There’s something about that word “simple” – a word sometimes used to describe people who’ve done something unwise. But specifically when we talk about a person or action being simple, there’s something being implied about the inability to consider anything very complex.

The “simple” person to whom Wisdom is calling always wants to do what is easy, or most convenient, or acts out of desire, lust, hunger, laziness. Like the world of Idiocracy, is perhaps more apt to solve problems with violence or out of a place of emotion with no reason to balance it out; decisions based on what is popular or the feel of the crowd at any given moment.

This could also be known as the house of Folly described later in this chapter of Proverbs: people are invited in to eat and drink, not knowing that “the dead are there.” There’s something about a world without wisdom that features death; that isn’t life-giving – that is only destructive. We see one vision of that world in Idiocracy, but we can easily spot real-life visions of it as well.

Whenever we see or hear news about the millions upon millions of children throughout the world who are starving, we see glimpses of a world without wisdom.

Where it’s estimated that 12.3 million people worldwide are trapped in underground human trafficking in various kinds of forced labor, we see glimpses of a world without wisdom.

Where there is genocide or ethnic cleansing; countries carrying on decades or centuries-old wars because of religious or ethnic differences, we see glimpses of a world without wisdom.

Where governments or corporations consider the bottom line much much more than human lives, we see glimpses of a world without wisdom.

The house, the world, of wisdom is much different. People who are called in to eat, to lay aside immaturity and simpleness, are also invited to live. Wisdom is life-giving – there’s a reason she’s connected to creation in this passage.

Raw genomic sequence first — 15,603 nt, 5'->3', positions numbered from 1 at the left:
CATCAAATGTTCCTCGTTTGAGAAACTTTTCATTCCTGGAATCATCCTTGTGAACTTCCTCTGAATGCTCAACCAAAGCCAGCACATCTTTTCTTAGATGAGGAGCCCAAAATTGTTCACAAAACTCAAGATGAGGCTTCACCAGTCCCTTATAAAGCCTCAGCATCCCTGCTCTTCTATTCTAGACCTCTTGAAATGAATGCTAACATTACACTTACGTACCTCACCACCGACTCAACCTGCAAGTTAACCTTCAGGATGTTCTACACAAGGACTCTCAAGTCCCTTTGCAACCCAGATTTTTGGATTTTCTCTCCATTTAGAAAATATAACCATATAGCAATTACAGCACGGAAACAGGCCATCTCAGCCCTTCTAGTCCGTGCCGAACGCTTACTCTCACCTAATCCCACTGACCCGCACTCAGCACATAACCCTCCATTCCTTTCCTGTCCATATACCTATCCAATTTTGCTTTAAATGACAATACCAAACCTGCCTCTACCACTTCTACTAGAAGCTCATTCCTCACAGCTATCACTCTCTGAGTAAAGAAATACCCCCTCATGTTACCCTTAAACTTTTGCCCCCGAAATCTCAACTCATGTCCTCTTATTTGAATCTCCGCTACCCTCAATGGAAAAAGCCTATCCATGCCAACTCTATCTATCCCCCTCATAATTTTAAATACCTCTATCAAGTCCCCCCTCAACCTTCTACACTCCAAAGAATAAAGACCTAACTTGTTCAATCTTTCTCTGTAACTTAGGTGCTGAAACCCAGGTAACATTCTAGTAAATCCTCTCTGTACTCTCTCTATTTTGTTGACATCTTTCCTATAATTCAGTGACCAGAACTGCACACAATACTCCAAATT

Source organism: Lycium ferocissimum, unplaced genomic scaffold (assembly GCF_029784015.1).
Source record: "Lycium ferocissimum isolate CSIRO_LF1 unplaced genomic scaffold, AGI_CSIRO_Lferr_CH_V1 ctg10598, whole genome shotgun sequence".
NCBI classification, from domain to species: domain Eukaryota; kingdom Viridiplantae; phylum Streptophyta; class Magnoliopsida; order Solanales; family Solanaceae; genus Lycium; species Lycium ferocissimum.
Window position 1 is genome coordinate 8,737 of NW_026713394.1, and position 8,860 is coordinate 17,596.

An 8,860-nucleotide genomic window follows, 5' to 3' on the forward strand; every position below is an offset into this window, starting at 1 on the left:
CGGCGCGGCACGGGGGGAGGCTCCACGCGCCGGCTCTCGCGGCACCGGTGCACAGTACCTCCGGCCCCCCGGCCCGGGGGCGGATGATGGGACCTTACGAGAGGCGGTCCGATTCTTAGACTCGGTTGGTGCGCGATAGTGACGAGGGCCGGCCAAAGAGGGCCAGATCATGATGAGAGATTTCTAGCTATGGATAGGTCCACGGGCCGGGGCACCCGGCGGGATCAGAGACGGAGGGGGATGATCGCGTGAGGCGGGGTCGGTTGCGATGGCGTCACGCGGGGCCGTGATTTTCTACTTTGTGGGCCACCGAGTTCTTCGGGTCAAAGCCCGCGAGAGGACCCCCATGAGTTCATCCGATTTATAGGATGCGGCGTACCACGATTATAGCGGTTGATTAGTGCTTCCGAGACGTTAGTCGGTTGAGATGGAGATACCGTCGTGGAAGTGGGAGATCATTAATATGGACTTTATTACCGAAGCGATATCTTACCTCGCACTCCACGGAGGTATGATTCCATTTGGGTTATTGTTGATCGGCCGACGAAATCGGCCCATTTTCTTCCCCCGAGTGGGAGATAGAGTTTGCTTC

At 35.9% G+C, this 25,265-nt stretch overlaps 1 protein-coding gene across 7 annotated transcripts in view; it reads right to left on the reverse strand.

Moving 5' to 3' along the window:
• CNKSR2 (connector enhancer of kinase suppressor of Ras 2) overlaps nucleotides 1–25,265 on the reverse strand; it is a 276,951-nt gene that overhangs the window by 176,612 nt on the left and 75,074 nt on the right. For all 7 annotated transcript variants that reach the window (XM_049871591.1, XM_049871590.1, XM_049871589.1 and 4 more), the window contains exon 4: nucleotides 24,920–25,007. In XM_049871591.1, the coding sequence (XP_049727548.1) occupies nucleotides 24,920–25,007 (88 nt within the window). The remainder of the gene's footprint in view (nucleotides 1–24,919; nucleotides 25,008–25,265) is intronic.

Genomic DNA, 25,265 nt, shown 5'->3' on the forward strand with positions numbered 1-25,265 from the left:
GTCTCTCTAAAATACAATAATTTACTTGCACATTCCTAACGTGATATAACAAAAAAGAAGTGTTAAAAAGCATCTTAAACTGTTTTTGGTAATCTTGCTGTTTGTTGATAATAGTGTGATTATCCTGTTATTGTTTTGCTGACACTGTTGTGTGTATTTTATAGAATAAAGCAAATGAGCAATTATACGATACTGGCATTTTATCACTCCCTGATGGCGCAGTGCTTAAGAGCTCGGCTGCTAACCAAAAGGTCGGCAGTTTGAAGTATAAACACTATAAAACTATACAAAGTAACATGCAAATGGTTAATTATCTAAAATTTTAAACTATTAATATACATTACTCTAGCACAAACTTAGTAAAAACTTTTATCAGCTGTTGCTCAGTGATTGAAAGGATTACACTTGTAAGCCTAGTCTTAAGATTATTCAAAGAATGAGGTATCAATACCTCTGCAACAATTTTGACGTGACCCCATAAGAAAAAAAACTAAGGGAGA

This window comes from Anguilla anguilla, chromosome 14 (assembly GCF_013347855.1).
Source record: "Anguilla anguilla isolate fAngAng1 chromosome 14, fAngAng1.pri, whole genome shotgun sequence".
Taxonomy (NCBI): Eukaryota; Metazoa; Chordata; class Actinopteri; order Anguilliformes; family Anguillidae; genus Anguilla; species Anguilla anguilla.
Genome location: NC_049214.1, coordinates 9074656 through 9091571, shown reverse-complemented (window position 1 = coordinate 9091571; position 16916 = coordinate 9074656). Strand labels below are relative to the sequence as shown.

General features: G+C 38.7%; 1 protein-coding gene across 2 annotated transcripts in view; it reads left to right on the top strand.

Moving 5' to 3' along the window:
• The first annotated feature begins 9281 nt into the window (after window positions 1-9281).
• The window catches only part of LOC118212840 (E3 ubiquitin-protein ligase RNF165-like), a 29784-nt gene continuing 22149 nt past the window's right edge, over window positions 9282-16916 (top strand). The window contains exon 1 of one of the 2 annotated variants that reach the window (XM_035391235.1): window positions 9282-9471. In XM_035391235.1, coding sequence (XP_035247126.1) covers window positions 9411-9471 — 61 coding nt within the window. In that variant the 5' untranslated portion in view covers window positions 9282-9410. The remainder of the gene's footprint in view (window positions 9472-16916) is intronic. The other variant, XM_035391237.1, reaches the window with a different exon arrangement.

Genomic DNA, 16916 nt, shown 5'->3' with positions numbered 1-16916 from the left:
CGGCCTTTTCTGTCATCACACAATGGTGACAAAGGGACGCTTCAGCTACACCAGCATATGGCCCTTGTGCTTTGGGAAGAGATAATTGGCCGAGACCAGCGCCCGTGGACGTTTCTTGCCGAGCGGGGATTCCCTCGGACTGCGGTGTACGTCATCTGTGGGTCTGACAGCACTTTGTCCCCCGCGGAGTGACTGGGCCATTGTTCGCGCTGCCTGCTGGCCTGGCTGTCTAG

Wisdom’s house is one where enriching, nourishing life may be found. It’s a house where life in all its complexity is appreciated and considered in all its depth. It’s a house where hard decisions need to be made, but aren’t avoided. It’s a house where what is right is not always what is simple, but where what is right IS life-giving. It’s a house where emotions and desires, as far as they bring life joy and enhancement, are right and good, but tempered by reason.

A world with wisdom, God’s wisdom, is a world constantly beckoning to us: “You that are simple, turn in here! Come, eat of my bread and drink of the wine I have mixed. Lay aside immaturity, and live, and walk in the way of insight.”

Lay aside violence as the first option, and walk in the way of peace.

Lay aside seeing other people as objects to be used, and walk in the way of compassion.

Lay aside prejudice of all kinds, and walk in the way of loving your neighbor.

Lay aside greed, and walk in the way of self-control so that others may live.

This is the world that God’s wisdom is calling for. It’s the world that God is working for. It’s the world that God calls us to work for as well.